How Common Is Catamenial Epilepsy?

Authors


Address correspondence and reprint requests to Dr. M. J. Brodie at Epilepsy Research Unit, Department of Medicine and Therapeutics, Western Infirmary, Glasgow G11 6NT, Scotland.

Summary:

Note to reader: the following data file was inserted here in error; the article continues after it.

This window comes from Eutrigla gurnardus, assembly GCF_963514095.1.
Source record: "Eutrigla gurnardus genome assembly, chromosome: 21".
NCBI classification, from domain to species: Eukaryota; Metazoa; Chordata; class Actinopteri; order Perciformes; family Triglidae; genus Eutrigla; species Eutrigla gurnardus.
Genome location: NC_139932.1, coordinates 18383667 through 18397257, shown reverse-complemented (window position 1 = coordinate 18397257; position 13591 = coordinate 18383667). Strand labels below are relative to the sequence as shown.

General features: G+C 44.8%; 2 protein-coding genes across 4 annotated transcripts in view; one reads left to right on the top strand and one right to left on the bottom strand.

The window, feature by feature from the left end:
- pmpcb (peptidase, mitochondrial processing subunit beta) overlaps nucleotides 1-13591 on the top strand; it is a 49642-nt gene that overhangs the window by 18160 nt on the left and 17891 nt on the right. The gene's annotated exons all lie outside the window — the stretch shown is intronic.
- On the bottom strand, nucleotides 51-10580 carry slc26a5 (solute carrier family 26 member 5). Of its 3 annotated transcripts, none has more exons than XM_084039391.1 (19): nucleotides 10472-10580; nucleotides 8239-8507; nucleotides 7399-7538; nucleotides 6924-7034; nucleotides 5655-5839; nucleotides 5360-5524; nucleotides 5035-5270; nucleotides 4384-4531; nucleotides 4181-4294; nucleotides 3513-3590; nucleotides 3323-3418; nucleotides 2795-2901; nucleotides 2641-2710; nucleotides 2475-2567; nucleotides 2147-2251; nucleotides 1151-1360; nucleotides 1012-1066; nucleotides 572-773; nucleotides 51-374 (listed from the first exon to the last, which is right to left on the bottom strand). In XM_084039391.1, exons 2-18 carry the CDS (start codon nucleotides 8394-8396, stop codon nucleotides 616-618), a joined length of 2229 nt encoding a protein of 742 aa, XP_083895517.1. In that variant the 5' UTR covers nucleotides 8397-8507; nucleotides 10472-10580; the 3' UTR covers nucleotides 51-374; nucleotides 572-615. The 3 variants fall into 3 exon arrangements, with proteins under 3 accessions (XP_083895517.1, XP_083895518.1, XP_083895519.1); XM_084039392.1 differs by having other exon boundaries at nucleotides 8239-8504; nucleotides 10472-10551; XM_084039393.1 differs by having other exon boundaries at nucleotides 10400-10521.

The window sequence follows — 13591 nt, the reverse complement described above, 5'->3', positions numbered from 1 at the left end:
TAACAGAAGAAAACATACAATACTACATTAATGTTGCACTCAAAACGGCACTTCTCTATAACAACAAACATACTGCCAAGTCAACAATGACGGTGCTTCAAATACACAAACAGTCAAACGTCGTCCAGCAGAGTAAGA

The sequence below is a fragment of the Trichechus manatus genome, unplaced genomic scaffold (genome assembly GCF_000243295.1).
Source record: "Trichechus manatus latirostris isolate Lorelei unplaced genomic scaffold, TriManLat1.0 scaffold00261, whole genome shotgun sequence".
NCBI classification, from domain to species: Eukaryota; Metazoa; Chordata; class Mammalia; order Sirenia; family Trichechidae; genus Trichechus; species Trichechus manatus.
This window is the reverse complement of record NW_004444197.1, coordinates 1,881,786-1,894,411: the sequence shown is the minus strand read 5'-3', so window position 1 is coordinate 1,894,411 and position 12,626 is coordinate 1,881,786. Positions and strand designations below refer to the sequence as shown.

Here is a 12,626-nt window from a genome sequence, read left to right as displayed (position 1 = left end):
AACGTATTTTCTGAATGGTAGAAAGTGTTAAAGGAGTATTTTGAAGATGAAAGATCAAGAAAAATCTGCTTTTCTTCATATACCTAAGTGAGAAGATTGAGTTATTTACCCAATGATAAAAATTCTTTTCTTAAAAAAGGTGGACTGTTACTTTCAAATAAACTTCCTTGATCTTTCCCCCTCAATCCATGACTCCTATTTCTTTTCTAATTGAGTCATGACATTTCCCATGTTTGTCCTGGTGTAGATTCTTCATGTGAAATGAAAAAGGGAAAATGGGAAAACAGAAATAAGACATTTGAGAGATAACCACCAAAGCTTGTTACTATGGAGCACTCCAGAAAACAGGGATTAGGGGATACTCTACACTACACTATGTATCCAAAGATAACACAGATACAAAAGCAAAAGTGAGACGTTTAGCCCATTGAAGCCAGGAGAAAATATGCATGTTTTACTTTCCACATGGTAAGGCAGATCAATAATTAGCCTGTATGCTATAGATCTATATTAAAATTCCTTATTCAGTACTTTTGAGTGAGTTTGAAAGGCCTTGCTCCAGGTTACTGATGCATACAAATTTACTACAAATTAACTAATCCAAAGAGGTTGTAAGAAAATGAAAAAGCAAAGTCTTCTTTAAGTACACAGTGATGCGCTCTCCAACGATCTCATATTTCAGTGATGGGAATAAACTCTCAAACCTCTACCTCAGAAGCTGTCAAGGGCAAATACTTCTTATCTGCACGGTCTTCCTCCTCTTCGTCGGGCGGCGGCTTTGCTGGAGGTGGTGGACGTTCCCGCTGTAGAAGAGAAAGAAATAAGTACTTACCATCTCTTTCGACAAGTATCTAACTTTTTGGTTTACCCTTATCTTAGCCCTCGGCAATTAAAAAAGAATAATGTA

Forty women of childbearing age with refractory epilepsy were asked to record their seizures, the first and last days of their menstrual periods, and symptoms of premenstrual tension for 3 consecutive months. By defining catamenial epilepsy as the occurrence of at least 75% of seizures each month in the 10-day time frame, which included the 4 days preceding menstruation and the 6 days after its onset, only 5 women (12.5%) were identified who fulfilled the criterion. Nevertheless, after the study was completed, 31 (78%) of these patients claimed that most of their seizures occurred near the time of and were exacerbated by menstruation. The patients with catamenial epilepsy reported no more symptoms of premenstrual tension than did the rest of the group. Clustering outside the menstrual cycle was noted in 4 other patients. Catamenial epilepsy is an uncommon condition. Patient claims about frequency of seizures in relation to menstruation are not always accurate. A standard definition should be adopted because the diagnosis has implications for management.

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